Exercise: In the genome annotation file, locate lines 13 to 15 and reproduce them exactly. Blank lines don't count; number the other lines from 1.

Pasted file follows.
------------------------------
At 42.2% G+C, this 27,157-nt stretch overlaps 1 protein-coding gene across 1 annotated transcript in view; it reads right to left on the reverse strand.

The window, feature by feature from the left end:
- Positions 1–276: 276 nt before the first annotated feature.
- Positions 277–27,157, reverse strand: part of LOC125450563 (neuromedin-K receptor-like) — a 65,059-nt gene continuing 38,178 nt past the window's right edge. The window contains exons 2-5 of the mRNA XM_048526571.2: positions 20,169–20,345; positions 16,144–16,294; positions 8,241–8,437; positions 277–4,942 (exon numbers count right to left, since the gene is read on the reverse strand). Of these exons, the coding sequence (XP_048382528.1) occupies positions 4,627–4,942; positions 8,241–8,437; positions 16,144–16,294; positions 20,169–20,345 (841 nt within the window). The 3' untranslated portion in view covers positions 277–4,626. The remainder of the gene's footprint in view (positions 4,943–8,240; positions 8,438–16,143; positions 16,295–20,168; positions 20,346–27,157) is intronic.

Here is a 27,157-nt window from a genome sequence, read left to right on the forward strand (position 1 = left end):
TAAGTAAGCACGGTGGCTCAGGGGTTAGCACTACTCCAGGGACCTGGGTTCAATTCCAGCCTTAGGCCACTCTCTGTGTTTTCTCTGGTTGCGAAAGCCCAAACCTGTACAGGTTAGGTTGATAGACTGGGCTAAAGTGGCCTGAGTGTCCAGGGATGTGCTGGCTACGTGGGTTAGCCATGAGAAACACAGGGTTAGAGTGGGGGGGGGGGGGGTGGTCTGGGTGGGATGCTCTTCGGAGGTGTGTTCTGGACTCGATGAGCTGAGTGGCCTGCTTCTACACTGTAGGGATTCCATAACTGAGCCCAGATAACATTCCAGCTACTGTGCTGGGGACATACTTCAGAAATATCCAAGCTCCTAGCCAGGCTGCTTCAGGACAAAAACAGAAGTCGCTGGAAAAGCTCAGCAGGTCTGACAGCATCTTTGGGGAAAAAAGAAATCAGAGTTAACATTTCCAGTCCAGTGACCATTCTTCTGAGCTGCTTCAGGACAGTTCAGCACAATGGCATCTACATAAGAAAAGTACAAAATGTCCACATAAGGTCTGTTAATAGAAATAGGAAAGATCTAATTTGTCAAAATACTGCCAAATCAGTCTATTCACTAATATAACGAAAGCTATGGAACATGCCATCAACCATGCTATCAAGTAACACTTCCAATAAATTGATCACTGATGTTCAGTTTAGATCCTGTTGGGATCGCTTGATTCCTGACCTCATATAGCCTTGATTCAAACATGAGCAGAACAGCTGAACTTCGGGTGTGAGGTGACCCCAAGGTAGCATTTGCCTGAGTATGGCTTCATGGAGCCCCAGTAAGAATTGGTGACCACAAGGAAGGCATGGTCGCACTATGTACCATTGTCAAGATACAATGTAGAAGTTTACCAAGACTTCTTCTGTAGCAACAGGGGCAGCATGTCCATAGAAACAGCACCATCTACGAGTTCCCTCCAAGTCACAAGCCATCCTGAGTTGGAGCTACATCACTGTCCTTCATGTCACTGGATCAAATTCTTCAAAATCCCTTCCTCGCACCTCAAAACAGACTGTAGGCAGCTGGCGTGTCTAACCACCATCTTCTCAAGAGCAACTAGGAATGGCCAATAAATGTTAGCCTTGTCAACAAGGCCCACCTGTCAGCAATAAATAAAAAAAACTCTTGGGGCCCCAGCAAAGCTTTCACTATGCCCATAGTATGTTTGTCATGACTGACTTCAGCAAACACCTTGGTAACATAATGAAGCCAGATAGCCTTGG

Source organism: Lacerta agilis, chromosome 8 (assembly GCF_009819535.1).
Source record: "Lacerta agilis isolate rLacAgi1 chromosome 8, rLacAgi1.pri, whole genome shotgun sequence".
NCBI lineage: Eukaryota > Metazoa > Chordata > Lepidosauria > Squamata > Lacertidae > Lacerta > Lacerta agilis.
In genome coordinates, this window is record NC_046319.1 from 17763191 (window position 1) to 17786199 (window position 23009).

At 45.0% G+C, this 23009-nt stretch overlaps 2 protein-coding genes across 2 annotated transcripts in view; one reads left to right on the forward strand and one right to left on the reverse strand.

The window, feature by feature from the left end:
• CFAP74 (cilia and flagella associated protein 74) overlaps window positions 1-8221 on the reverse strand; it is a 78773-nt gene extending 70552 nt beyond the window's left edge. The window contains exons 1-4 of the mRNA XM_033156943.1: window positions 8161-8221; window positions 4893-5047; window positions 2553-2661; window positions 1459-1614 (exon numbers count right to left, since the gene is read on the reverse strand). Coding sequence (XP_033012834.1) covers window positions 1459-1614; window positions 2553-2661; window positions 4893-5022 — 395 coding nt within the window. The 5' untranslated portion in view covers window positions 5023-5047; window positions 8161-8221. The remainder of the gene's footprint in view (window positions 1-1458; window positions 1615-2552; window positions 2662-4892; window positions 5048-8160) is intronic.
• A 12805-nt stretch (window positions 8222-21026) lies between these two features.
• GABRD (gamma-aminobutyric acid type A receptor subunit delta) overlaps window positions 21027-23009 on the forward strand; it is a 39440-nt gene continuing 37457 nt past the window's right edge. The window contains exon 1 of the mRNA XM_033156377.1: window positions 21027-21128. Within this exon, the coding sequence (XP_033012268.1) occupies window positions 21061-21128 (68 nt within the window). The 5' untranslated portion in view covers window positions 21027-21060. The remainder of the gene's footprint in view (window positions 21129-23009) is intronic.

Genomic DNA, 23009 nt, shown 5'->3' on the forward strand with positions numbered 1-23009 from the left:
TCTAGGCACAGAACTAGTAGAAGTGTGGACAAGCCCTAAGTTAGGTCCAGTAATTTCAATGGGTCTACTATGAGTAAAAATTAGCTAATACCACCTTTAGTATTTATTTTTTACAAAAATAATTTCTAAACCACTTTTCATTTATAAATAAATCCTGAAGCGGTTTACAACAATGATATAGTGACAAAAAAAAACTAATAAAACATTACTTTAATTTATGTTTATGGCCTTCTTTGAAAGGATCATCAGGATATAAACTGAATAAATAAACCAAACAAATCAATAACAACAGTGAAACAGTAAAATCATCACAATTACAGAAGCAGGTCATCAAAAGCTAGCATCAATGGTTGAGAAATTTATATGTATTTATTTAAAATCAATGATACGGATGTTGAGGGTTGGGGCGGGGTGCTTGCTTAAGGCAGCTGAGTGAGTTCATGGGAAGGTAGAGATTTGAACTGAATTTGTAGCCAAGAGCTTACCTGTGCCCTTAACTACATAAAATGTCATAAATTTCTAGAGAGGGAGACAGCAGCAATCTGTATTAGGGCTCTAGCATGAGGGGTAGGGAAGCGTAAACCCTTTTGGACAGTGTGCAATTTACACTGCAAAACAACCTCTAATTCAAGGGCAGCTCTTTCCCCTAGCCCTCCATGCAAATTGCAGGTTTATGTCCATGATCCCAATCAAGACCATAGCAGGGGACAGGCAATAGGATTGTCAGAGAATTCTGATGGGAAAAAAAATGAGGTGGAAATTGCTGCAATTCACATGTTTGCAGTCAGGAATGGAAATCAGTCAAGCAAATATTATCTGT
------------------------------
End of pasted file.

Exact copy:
• CFAP74 (cilia and flagella associated protein 74) overlaps window positions 1-8221 on the reverse strand; it is a 78773-nt gene extending 70552 nt beyond the window's left edge. The window contains exons 1-4 of the mRNA XM_033156943.1: window positions 8161-8221; window positions 4893-5047; window positions 2553-2661; window positions 1459-1614 (exon numbers count right to left, since the gene is read on the reverse strand). Coding sequence (XP_033012834.1) covers window positions 1459-1614; window positions 2553-2661; window positions 4893-5022 — 395 coding nt within the window. The 5' untranslated portion in view covers window positions 5023-5047; window positions 8161-8221. The remainder of the gene's footprint in view (window positions 1-1458; window positions 1615-2552; window positions 2662-4892; window positions 5048-8160) is intronic.
• A 12805-nt stretch (window positions 8222-21026) lies between these two features.
• GABRD (gamma-aminobutyric acid type A receptor subunit delta) overlaps window positions 21027-23009 on the forward strand; it is a 39440-nt gene continuing 37457 nt past the window's right edge. The window contains exon 1 of the mRNA XM_033156377.1: window positions 21027-21128. Within this exon, the coding sequence (XP_033012268.1) occupies window positions 21061-21128 (68 nt within the window). The 5' untranslated portion in view covers window positions 21027-21060. The remainder of the gene's footprint in view (window positions 21129-23009) is intronic.